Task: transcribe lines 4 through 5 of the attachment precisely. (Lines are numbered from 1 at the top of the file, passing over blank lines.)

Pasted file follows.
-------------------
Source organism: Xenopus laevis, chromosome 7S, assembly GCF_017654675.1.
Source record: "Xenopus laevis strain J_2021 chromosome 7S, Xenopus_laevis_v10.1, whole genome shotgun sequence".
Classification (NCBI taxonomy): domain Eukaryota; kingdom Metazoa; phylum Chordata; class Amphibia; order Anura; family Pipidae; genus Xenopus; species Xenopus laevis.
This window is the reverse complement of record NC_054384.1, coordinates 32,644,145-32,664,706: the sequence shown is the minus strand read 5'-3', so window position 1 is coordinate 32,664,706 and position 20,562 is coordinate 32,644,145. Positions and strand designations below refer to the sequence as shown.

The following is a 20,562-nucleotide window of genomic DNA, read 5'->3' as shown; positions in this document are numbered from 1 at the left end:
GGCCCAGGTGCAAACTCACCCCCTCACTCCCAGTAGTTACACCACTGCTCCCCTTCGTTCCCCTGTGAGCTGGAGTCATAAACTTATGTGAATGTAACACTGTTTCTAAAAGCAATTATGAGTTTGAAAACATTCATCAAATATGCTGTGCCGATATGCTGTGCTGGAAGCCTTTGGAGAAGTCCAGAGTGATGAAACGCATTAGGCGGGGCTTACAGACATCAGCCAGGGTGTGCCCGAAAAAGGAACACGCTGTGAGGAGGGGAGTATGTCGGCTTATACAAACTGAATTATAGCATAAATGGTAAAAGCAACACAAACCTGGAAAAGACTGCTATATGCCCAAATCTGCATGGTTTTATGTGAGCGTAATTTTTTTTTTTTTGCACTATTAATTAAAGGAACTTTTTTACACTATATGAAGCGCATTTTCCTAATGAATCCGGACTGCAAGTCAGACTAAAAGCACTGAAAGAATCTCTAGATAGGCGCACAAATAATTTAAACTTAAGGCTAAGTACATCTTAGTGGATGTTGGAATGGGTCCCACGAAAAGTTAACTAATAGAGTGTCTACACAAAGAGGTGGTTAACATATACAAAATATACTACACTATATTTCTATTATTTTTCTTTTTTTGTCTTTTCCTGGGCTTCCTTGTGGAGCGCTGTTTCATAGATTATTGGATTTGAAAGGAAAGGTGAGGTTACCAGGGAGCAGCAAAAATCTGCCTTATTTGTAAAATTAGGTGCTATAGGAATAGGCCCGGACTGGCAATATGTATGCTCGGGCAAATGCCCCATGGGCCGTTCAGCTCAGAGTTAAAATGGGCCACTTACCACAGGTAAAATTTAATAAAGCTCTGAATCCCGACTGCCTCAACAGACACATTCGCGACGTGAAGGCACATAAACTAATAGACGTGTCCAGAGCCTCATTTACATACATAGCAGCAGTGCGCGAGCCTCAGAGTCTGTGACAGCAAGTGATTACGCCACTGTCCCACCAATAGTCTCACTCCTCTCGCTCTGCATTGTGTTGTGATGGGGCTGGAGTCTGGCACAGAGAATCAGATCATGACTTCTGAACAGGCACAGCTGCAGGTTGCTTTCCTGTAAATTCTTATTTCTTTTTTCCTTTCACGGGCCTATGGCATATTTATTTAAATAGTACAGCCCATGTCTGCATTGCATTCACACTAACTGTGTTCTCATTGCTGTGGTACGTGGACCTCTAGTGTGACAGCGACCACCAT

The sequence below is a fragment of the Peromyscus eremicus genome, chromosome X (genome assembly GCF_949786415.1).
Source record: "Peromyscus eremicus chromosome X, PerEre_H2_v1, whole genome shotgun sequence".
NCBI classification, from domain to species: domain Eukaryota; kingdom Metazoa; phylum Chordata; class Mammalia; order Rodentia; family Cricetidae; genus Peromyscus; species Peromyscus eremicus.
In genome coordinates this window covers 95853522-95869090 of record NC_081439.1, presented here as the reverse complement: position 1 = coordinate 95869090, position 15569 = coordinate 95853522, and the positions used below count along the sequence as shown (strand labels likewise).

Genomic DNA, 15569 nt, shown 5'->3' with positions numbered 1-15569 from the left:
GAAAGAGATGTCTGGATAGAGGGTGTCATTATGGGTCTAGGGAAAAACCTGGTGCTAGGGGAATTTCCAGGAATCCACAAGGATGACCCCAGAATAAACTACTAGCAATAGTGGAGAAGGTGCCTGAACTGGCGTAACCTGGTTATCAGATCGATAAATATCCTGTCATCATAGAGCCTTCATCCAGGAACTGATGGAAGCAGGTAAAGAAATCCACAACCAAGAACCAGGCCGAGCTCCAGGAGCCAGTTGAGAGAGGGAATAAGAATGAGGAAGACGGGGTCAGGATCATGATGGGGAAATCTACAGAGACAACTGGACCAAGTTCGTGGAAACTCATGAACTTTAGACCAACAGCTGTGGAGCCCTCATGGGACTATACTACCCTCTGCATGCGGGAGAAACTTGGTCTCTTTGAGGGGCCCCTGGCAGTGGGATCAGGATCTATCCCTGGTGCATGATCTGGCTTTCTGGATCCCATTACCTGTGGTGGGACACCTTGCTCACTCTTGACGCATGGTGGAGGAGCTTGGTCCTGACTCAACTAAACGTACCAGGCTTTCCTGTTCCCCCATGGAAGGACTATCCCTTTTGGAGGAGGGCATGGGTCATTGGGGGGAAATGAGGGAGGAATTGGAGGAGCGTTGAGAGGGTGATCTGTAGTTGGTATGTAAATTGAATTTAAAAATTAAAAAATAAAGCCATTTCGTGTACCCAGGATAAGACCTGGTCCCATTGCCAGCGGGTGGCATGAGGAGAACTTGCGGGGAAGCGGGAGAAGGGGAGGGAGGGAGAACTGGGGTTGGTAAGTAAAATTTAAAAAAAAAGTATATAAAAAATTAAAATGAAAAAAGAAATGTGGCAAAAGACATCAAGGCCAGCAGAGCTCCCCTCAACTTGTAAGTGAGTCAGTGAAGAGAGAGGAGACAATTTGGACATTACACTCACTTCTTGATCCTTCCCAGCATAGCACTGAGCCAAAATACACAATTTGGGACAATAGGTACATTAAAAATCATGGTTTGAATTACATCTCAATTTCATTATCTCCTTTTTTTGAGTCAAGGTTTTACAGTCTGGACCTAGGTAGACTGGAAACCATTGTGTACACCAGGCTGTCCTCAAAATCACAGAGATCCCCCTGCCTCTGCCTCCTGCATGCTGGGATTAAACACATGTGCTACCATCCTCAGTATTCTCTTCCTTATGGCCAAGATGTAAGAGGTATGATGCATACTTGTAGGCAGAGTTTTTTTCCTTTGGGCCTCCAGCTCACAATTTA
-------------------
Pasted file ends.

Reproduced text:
This window is the reverse complement of record NC_054384.1, coordinates 32,644,145-32,664,706: the sequence shown is the minus strand read 5'-3', so window position 1 is coordinate 32,664,706 and position 20,562 is coordinate 32,644,145. Positions and strand designations below refer to the sequence as shown.

The following is a 20,562-nucleotide window of genomic DNA, read 5'->3' as shown; positions in this document are numbered from 1 at the left end: